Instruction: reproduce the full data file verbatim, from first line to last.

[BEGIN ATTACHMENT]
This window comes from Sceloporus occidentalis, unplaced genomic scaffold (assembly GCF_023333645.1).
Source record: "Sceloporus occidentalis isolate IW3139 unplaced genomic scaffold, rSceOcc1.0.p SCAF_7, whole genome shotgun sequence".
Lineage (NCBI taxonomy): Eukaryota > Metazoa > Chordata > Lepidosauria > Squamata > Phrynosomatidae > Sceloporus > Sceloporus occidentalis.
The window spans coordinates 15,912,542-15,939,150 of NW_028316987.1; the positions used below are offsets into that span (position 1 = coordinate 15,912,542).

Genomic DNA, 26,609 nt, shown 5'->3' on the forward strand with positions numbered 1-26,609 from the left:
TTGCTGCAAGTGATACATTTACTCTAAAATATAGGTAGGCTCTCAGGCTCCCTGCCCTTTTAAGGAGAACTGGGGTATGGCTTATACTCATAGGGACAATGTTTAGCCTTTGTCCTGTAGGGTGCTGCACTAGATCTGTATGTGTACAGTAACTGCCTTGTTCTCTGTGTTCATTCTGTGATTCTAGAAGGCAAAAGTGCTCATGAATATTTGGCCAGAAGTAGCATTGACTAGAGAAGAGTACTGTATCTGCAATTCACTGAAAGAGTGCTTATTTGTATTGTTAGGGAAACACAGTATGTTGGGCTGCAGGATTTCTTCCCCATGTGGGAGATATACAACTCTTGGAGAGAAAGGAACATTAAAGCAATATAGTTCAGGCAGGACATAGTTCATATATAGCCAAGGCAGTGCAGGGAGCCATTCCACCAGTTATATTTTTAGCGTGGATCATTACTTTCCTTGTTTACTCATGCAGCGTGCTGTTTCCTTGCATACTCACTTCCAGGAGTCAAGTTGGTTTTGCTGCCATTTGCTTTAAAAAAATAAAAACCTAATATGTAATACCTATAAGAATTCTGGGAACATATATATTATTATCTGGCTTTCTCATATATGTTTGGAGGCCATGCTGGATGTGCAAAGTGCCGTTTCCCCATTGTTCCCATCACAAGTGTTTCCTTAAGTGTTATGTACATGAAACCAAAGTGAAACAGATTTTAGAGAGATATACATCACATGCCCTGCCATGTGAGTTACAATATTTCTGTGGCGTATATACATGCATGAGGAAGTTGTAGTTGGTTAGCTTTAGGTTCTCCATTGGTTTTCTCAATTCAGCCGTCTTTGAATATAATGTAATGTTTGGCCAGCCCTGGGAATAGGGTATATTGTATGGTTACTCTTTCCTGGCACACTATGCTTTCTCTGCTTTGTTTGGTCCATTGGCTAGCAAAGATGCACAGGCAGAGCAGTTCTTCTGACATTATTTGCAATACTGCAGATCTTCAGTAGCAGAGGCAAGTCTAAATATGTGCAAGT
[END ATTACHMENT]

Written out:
This window comes from Sceloporus occidentalis, unplaced genomic scaffold (assembly GCF_023333645.1).
Source record: "Sceloporus occidentalis isolate IW3139 unplaced genomic scaffold, rSceOcc1.0.p SCAF_7, whole genome shotgun sequence".
Lineage (NCBI taxonomy): Eukaryota > Metazoa > Chordata > Lepidosauria > Squamata > Phrynosomatidae > Sceloporus > Sceloporus occidentalis.
The window spans coordinates 15,912,542-15,939,150 of NW_028316987.1; the positions used below are offsets into that span (position 1 = coordinate 15,912,542).

Genomic DNA, 26,609 nt, shown 5'->3' on the forward strand with positions numbered 1-26,609 from the left:
TTGCTGCAAGTGATACATTTACTCTAAAATATAGGTAGGCTCTCAGGCTCCCTGCCCTTTTAAGGAGAACTGGGGTATGGCTTATACTCATAGGGACAATGTTTAGCCTTTGTCCTGTAGGGTGCTGCACTAGATCTGTATGTGTACAGTAACTGCCTTGTTCTCTGTGTTCATTCTGTGATTCTAGAAGGCAAAAGTGCTCATGAATATTTGGCCAGAAGTAGCATTGACTAGAGAAGAGTACTGTATCTGCAATTCACTGAAAGAGTGCTTATTTGTATTGTTAGGGAAACACAGTATGTTGGGCTGCAGGATTTCTTCCCCATGTGGGAGATATACAACTCTTGGAGAGAAAGGAACATTAAAGCAATATAGTTCAGGCAGGACATAGTTCATATATAGCCAAGGCAGTGCAGGGAGCCATTCCACCAGTTATATTTTTAGCGTGGATCATTACTTTCCTTGTTTACTCATGCAGCGTGCTGTTTCCTTGCATACTCACTTCCAGGAGTCAAGTTGGTTTTGCTGCCATTTGCTTTAAAAAAATAAAAACCTAATATGTAATACCTATAAGAATTCTGGGAACATATATATTATTATCTGGCTTTCTCATATATGTTTGGAGGCCATGCTGGATGTGCAAAGTGCCGTTTCCCCATTGTTCCCATCACAAGTGTTTCCTTAAGTGTTATGTACATGAAACCAAAGTGAAACAGATTTTAGAGAGATATACATCACATGCCCTGCCATGTGAGTTACAATATTTCTGTGGCGTATATACATGCATGAGGAAGTTGTAGTTGGTTAGCTTTAGGTTCTCCATTGGTTTTCTCAATTCAGCCGTCTTTGAATATAATGTAATGTTTGGCCAGCCCTGGGAATAGGGTATATTGTATGGTTACTCTTTCCTGGCACACTATGCTTTCTCTGCTTTGTTTGGTCCATTGGCTAGCAAAGATGCACAGGCAGAGCAGTTCTTCTGACATTATTTGCAATACTGCAGATCTTCAGTAGCAGAGGCAAGTCTAAATATGTGCAAGT